Bubbles and bison - the sights and sounds of Yellowstone National Park.


Almost six weeks have passed since we boarded a plane and flew away from our Wild West adventure, but I haven't forgotten about it. On the contrary, despite the whirlwind nature of the trip and everything that followed, every majestic moment of our experience still feels fresh. Like the breathtaking moment that we got our first glimpse of wildlife.

Bison.

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After this moment we would have the good fortune of spotting a few more - including a solitary bison lazily lounging under a tree and a herd walking out of the morning mist toward the road (on the day that Owen and I left the Tetons) but nothing compares to the first sighting. If, like me, you have never seen one before it is not unlike what I can only imagine it would be to see a unicorn. Magical, unearthly, as if you had entered an alternative realm. They are massive and lumbering, and they look up at you with their shaggy heads and big, soft eyes, like they could maybe be your fairy-tale pet, except they're not, they're real and wild, and they can run at 35 miles per hour, so there's no point in trying to get too close. Just forget that selfie. That's how people get gored.

No lack of waterfalls. This one is at the Grand Canyon of Yellowstone.


Mammoth Hot Springs


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At all of these otherworldly places you really, really just want to walk on the formations or dive into the bubbling pools, but you can't. Because you will either fall through the delicate crust or boil alive, or both.

Good morning Grand Prismatic Spring. 
Patiently awaiting the "Old Geezer".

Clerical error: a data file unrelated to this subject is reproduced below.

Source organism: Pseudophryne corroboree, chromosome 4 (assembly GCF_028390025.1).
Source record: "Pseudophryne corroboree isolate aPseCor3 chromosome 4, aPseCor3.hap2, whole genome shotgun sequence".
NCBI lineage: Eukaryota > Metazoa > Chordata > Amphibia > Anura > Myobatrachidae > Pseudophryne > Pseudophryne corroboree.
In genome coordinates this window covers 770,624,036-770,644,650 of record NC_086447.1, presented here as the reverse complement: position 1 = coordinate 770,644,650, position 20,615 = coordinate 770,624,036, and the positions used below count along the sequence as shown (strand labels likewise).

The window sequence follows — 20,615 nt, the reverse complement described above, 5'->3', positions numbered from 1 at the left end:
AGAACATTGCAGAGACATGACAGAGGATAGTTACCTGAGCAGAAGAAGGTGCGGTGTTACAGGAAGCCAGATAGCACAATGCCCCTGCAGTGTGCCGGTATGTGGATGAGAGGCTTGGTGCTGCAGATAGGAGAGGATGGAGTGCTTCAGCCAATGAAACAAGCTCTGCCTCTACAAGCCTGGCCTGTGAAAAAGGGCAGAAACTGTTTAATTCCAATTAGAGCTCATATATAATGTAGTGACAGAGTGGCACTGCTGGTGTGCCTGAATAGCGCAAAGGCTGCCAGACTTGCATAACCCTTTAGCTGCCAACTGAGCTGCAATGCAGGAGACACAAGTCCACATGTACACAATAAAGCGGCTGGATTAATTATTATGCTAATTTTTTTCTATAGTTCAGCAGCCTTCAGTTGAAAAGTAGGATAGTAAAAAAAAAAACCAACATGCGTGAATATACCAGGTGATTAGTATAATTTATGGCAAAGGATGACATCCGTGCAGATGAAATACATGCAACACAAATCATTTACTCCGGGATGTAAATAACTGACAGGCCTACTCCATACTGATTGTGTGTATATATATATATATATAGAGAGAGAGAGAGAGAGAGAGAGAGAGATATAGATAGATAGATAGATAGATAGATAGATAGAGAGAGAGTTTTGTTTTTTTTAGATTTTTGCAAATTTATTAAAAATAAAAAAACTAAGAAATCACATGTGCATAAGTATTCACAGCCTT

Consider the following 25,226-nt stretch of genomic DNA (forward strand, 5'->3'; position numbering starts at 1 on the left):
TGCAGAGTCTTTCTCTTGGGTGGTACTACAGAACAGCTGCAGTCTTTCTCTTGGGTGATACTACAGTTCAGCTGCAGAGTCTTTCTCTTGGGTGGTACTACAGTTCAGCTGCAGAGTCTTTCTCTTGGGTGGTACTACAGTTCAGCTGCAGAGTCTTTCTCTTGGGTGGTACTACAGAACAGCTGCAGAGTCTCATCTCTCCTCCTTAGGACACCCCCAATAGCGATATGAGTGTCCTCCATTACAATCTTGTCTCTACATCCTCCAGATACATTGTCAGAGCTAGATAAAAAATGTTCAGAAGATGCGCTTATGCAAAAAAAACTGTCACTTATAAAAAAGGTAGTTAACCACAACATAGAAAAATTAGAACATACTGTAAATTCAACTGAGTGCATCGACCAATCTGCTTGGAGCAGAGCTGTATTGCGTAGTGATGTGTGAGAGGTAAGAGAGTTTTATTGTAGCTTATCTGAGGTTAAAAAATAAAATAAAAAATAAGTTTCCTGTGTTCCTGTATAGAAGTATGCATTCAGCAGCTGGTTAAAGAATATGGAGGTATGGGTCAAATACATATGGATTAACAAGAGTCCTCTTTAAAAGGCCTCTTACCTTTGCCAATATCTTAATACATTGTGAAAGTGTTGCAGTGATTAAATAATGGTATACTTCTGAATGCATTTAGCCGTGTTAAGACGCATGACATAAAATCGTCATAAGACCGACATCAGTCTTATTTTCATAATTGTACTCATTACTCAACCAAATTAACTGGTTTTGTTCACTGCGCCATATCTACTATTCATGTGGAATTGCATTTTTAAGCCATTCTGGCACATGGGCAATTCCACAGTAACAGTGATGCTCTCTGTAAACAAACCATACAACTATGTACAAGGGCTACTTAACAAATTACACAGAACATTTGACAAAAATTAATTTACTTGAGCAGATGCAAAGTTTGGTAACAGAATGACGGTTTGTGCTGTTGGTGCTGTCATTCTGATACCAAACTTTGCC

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And here, HERE, is the beautiful Grand Prismatic Spring in all it's glory, as captured from the nearby hill, which did not have an actual trail, but was being climbed by many tourists, and even though I had been told that there would be "no need" for hiking shoes at this spring, clearly there was, but that's okay, I climbed it anyway...in flip flops...like a trooper (not really, I complained the whole time) because THAT'S how I roll!

[Side note: When we moved on to the Tetons we met a number of very interesting people, including a climber who worked as a physician's assistant at Yellowstone and when we told him that we had visited the Grand Prismatic Spring he fixed us with an accusing stare and demanded, "And did YOU climb that hill on the side that says 'DO NOT CLIMB', but somehow is always sending tourists into the clinic?" Busted.]

This was also actually the second time that we had visited the Grand Prismatic Spring. We had tried to get ahead of the game and avoid the massive crowds by going early in the morning, but what we didn't realize was that the spring is almost completely covered in steam at this point in the day, totally obscuring its trademark colors. Still, the steam creates, in itself, a lot of visual interest, a sort of mystical beauty, and the silver lining to this mistake is that I now have two panoramas (morning and afternoon) to compare.

If I were a better photographer they would have been taken at the exact same spot...

...but you get the idea

I'm still amazed at how much we were able to see in the park. We could have easily filled another day. There was so much to do! As it was, we were leaving early in the morning and not getting back to our campsite until well past dinner time (much to my husband's distress), but it was worth it. And if I decide that I really must see more, well, I will just have to return.

Love.




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